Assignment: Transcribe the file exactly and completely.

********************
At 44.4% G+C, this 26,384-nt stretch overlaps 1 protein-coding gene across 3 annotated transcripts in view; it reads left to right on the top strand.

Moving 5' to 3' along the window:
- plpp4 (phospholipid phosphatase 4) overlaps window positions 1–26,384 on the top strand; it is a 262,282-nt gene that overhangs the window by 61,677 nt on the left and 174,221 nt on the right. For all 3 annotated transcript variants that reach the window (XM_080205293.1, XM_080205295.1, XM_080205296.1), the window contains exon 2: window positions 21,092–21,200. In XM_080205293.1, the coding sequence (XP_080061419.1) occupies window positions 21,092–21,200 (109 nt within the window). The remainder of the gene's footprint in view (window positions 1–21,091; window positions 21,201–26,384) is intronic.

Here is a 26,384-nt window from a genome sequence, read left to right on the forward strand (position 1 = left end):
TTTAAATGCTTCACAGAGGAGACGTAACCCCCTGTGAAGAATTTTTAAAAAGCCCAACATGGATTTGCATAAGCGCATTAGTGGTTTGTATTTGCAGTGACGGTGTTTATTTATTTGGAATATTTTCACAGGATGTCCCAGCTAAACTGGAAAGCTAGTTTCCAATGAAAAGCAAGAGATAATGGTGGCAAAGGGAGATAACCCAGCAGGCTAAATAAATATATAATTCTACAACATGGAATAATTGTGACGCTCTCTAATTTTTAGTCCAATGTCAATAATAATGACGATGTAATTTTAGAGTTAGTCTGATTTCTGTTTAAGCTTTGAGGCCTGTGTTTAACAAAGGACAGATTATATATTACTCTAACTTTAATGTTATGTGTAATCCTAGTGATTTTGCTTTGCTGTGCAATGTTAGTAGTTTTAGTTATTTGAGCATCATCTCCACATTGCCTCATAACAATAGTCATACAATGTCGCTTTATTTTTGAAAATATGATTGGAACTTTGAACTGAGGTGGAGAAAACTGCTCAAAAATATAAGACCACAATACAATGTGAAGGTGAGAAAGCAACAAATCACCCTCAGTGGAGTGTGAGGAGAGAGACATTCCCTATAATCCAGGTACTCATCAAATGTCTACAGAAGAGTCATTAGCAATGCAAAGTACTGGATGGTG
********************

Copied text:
At 44.4% G+C, this 26,384-nt stretch overlaps 1 protein-coding gene across 3 annotated transcripts in view; it reads left to right on the top strand.

Moving 5' to 3' along the window:
- plpp4 (phospholipid phosphatase 4) overlaps window positions 1–26,384 on the top strand; it is a 262,282-nt gene that overhangs the window by 61,677 nt on the left and 174,221 nt on the right. For all 3 annotated transcript variants that reach the window (XM_080205293.1, XM_080205295.1, XM_080205296.1), the window contains exon 2: window positions 21,092–21,200. In XM_080205293.1, the coding sequence (XP_080061419.1) occupies window positions 21,092–21,200 (109 nt within the window). The remainder of the gene's footprint in view (window positions 1–21,091; window positions 21,201–26,384) is intronic.

Here is a 26,384-nt window from a genome sequence, read left to right on the forward strand (position 1 = left end):
TTTAAATGCTTCACAGAGGAGACGTAACCCCCTGTGAAGAATTTTTAAAAAGCCCAACATGGATTTGCATAAGCGCATTAGTGGTTTGTATTTGCAGTGACGGTGTTTATTTATTTGGAATATTTTCACAGGATGTCCCAGCTAAACTGGAAAGCTAGTTTCCAATGAAAAGCAAGAGATAATGGTGGCAAAGGGAGATAACCCAGCAGGCTAAATAAATATATAATTCTACAACATGGAATAATTGTGACGCTCTCTAATTTTTAGTCCAATGTCAATAATAATGACGATGTAATTTTAGAGTTAGTCTGATTTCTGTTTAAGCTTTGAGGCCTGTGTTTAACAAAGGACAGATTATATATTACTCTAACTTTAATGTTATGTGTAATCCTAGTGATTTTGCTTTGCTGTGCAATGTTAGTAGTTTTAGTTATTTGAGCATCATCTCCACATTGCCTCATAACAATAGTCATACAATGTCGCTTTATTTTTGAAAATATGATTGGAACTTTGAACTGAGGTGGAGAAAACTGCTCAAAAATATAAGACCACAATACAATGTGAAGGTGAGAAAGCAACAAATCACCCTCAGTGGAGTGTGAGGAGAGAGACATTCCCTATAATCCAGGTACTCATCAAATGTCTACAGAAGAGTCATTAGCAATGCAAAGTACTGGATGGTG